Acupuncture treatment of chronic low back pain reverses an abnormal brain default mode network in correlation with clinical pain relief.

Author: Tang WJ, Li J, Zhang JH, Yi T, Wang SW, Dong JC.
Department of Radiology, Huashan Hospital Fudan University, , Shanghai, China.
Conference/Journal: Acupunct Med.
Date published: 2013 Nov 26
Other: Special Notes: doi: 10.1136/acupmed-2013-010423 , Word Count: 252

Acupuncture is gaining in popularity as a treatment for chronic low back pain (cLBP); however, its therapeutic mechanisms remain controversial, partly because of the absence of an objective way of measuring subjective pain. Resting-state functional MRI (rsfMRI) has demonstrated aberrant default mode network (DMN) connectivity in patients with chronic pain, and also shown that acupuncture increases DMN connectivity in pain-modulator and affective-emotional brain regions of healthy subjects.
This study sought to explore how cLBP influences the DMN and whether, and how, the altered DMN connectivity is reversed after acupuncture for clinical pain.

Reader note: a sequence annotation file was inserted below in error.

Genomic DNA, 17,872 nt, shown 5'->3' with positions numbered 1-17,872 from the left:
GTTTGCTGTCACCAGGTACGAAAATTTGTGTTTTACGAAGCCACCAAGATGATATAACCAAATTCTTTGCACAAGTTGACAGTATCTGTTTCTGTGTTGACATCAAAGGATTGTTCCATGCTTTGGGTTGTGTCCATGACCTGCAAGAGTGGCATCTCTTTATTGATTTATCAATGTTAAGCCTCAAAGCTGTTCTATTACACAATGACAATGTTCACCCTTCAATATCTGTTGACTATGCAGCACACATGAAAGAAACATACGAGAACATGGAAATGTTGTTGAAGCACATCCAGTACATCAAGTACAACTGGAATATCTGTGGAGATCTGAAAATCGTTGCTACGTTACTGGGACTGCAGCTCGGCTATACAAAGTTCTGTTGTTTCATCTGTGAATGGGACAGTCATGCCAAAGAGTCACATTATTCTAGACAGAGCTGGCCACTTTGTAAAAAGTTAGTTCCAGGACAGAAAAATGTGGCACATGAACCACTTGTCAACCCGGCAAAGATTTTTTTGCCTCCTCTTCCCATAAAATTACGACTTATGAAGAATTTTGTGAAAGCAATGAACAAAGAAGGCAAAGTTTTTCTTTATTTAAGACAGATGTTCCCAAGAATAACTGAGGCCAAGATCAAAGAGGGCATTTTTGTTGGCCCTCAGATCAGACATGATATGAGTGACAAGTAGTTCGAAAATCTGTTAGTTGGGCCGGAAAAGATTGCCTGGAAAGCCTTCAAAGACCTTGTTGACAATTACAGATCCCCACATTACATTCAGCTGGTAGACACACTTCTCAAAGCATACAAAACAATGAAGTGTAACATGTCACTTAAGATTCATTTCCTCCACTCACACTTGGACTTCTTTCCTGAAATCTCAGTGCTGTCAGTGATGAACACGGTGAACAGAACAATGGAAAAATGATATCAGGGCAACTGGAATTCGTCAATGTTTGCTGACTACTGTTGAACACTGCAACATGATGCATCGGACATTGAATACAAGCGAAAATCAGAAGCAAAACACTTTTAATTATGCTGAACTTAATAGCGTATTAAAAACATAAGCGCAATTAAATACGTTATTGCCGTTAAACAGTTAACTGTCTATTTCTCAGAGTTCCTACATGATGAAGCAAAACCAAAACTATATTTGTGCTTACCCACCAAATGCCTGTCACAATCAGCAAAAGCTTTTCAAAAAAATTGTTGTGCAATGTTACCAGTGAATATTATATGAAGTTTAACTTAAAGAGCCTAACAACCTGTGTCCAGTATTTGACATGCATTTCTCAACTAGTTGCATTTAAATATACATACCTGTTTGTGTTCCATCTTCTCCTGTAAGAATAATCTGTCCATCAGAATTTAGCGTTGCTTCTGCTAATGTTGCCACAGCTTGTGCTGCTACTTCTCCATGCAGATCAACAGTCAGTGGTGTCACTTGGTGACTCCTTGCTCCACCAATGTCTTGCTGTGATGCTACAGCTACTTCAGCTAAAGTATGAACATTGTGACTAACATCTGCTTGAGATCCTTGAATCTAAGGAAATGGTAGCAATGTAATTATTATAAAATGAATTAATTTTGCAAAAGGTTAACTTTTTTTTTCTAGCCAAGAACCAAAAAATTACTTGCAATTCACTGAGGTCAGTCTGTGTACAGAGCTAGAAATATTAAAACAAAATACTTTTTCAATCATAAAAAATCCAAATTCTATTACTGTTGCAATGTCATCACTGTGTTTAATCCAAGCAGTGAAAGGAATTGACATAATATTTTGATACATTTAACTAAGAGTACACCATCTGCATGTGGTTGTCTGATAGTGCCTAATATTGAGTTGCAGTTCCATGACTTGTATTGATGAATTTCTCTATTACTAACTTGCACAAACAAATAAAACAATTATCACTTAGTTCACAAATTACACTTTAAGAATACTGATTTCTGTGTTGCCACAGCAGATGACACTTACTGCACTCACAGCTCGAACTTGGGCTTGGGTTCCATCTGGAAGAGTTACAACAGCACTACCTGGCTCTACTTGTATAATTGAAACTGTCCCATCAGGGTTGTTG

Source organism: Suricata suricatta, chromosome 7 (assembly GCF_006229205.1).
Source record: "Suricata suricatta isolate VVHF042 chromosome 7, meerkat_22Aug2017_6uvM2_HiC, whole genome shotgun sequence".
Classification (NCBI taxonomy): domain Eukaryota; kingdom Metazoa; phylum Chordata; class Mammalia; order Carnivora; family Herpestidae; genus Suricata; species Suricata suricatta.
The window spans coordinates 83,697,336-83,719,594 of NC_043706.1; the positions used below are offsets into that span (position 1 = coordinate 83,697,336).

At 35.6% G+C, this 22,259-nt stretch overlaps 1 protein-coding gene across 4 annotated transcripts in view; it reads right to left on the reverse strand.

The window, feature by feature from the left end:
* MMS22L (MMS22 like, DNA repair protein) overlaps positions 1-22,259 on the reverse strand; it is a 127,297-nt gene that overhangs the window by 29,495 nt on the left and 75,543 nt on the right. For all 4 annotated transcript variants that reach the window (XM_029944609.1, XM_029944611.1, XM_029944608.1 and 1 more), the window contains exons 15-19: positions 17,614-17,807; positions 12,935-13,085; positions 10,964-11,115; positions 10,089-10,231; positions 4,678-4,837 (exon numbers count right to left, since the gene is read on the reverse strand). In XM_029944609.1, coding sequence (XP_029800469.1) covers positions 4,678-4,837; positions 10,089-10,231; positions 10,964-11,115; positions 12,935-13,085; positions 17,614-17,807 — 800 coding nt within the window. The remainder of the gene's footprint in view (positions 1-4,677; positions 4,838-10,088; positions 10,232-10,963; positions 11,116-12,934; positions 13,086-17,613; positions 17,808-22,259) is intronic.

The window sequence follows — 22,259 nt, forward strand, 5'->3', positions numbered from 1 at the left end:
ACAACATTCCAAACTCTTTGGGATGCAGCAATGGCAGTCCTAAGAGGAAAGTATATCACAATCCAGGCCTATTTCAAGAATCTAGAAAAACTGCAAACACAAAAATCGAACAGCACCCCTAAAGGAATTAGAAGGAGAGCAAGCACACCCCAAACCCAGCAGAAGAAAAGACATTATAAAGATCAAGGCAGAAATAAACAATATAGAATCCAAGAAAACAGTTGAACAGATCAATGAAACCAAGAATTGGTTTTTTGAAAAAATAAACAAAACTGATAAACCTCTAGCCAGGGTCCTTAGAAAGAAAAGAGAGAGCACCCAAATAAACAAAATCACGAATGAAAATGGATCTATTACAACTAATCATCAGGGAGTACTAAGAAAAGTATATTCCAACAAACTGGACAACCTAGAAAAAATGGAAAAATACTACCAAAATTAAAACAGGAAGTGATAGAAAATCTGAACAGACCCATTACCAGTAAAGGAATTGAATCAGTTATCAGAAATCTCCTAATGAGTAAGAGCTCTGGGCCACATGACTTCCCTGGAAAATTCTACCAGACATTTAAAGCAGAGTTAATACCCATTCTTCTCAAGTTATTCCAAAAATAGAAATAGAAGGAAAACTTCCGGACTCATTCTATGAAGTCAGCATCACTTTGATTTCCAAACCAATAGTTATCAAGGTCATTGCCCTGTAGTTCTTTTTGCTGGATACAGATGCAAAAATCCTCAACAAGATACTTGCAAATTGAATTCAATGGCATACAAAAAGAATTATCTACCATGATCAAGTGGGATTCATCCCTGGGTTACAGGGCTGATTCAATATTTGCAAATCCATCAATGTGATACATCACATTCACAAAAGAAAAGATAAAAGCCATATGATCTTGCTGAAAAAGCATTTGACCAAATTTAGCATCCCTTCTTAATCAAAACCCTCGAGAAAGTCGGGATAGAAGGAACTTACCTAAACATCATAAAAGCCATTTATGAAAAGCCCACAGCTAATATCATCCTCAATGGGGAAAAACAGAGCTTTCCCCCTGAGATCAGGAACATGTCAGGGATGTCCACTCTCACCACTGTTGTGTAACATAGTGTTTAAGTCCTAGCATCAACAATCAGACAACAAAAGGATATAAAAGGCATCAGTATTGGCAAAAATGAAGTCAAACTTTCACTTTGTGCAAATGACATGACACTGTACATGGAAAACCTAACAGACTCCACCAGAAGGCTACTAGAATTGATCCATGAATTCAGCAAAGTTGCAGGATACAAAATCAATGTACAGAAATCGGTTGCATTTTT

RsfMRI data from 20 patients with cLBP, before and after 4 weeks of treatment, and 10 age- and gender-matched healthy controls (without treatment) were analysed using independent components analyses to determine connectivity within the DMN, and combined with correlation analyses to compute covariance between changes in DMN connectivity and changes in clinical pain. Visual analogue scale data were assessed to rate clinical pain levels.
Less connectivity within the DMN was found in patients with cLBP than in healthy controls, mainly in the dorsolateral prefrontal cortex, medial prefrontal cortex, anterior cingulate gyrus and precuneus. After acupuncture, patients' connectivities were restored almost to the levels seen in healthy controls. Furthermore, reductions in clinical pain were correlated with increases in DMN connectivity.
This result suggests that modulation of the DMN by acupuncture is related to its therapeutic effects on cLBP. Imaging of the DMN provides an objective method for assessment of the effects of acupuncture-induced analgesia.
Acupuncture, Pain Management

PMID: 24280949